In eight tumultuous years between 1997 and 2005, the Stereophonics released five studio albums, scored twenty Top 20 hits, racked up multi-million sales, and toured relentlessly on an exhausting schedule. Something had to give. "I took time out in 2006 to deal with an illness in the family," says singer Kelly Jones. "I was at the point in my life where I needed to break the cycle of album-tour-album-tour, ´cause it wasn´t creative, it wasn´t refreshing, it wasn´t anything.
After the enforced hiatus, the reunion of the Welsh three piece was an explosive affair. "I´d been twiddling my thumbs, and just picking up my guitar with my mates, it felt like going back to the beginning," according to bassist Richard Jones (no relation, although a lifelong friend of Kelly´s). Jamming sessions in London led to such a torrent of material they immediately booked time in a studio in Ireland, ostensibly to record demos. They returned with the guts of an album.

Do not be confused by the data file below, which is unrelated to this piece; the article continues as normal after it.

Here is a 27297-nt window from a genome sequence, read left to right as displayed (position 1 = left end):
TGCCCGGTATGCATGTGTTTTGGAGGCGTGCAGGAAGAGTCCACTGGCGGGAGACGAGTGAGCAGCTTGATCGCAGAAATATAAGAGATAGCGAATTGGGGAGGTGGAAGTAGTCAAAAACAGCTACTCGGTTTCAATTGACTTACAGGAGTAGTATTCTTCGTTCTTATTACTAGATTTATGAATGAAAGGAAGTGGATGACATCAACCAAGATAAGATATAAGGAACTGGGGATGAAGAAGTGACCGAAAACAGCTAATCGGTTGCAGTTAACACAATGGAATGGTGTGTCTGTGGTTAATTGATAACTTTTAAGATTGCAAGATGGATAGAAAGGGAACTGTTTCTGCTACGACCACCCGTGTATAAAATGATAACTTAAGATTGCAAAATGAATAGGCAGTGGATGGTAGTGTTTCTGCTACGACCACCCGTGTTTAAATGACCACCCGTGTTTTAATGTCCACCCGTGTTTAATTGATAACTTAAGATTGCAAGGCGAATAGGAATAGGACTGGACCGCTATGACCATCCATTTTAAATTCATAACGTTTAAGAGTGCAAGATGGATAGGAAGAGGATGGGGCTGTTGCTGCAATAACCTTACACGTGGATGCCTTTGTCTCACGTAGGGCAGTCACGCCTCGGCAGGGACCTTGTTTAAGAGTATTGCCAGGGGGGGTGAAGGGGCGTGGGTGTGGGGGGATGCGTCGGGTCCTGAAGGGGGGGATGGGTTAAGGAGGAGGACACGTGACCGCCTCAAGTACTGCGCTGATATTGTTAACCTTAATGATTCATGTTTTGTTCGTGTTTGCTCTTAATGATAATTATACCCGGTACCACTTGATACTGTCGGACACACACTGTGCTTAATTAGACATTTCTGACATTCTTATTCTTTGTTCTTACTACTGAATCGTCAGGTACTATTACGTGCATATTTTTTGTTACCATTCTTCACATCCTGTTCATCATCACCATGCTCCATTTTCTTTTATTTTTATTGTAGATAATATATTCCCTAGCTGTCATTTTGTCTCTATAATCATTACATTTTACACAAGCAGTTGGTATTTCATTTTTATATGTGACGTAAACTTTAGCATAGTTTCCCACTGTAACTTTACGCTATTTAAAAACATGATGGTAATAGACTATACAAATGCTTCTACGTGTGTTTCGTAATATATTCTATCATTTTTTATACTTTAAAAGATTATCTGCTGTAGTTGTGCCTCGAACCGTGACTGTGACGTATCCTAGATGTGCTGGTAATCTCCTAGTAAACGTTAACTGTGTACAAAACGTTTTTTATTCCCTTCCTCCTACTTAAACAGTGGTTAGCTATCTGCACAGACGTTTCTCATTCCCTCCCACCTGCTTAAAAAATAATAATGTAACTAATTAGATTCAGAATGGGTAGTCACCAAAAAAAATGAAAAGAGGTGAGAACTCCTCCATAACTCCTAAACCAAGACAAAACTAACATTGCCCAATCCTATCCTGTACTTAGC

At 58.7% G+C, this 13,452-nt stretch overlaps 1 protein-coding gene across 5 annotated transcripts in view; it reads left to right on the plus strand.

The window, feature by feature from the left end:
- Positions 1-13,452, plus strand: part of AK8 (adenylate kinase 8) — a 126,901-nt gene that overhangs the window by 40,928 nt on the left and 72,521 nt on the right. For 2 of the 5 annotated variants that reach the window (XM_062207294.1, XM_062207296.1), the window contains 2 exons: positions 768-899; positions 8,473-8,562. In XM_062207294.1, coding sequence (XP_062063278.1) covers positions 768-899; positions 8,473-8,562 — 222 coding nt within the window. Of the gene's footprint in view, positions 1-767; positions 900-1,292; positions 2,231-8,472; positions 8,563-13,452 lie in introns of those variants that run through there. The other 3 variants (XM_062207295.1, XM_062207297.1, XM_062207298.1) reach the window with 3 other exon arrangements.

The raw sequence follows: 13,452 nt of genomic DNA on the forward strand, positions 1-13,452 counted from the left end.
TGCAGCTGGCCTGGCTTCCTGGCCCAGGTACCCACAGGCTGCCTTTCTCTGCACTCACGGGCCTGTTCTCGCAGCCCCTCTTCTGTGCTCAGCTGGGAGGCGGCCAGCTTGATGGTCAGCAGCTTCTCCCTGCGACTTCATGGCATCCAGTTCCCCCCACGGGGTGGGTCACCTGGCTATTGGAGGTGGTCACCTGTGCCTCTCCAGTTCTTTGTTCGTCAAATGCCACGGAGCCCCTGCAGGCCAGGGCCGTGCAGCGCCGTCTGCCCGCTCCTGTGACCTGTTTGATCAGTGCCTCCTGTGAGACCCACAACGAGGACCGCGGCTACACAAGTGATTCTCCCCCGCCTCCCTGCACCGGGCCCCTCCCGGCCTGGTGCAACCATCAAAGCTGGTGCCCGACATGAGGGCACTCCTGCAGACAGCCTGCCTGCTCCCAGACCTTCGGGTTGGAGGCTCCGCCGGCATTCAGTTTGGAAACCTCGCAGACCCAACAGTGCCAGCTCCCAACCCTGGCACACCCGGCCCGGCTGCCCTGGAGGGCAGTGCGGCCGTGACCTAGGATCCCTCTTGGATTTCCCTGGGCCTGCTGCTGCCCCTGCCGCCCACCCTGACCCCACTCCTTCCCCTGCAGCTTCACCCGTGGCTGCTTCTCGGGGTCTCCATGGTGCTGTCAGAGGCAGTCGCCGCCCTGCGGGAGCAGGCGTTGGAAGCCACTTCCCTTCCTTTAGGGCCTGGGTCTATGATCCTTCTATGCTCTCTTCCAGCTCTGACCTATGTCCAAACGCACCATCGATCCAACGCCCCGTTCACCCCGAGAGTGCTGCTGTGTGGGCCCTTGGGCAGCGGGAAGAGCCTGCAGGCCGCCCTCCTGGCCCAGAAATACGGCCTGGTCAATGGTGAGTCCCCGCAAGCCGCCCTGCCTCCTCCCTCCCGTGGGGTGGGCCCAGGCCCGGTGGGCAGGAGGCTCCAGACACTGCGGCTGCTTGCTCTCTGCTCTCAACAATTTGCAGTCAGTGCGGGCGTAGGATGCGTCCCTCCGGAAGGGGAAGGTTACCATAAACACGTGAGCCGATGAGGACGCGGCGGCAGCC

"We did ten songs in ten days," explains Kelly. "In the past I´d be trying so hard to make something right, hone in on every detail, but this time I didn´t feel precious, didn´t force anything, it just came out naturally." The songs were pouring out of Jones, so much so that he simultaneously knocked out his first solo album, the stripped back Only The Names Have Been Changed.
Meanwhile, Pull The Pin was shaping up dramatically. Musically, it brings together the rockiest and most melodic aspects of Stereophonics in a collection of songs that comes out fighting on all fronts. "In these times, when you can download a track before it´s even released, if one song´s weaker than the other then it´s fucking done, you have to kind of make ´em all stand their own ground," enthuses Kelly. "I think we´ve achieved the best parts of the band over the last ten years on one record. The energy captured reminds me of when we started. It is the sound of a band happy to be back together."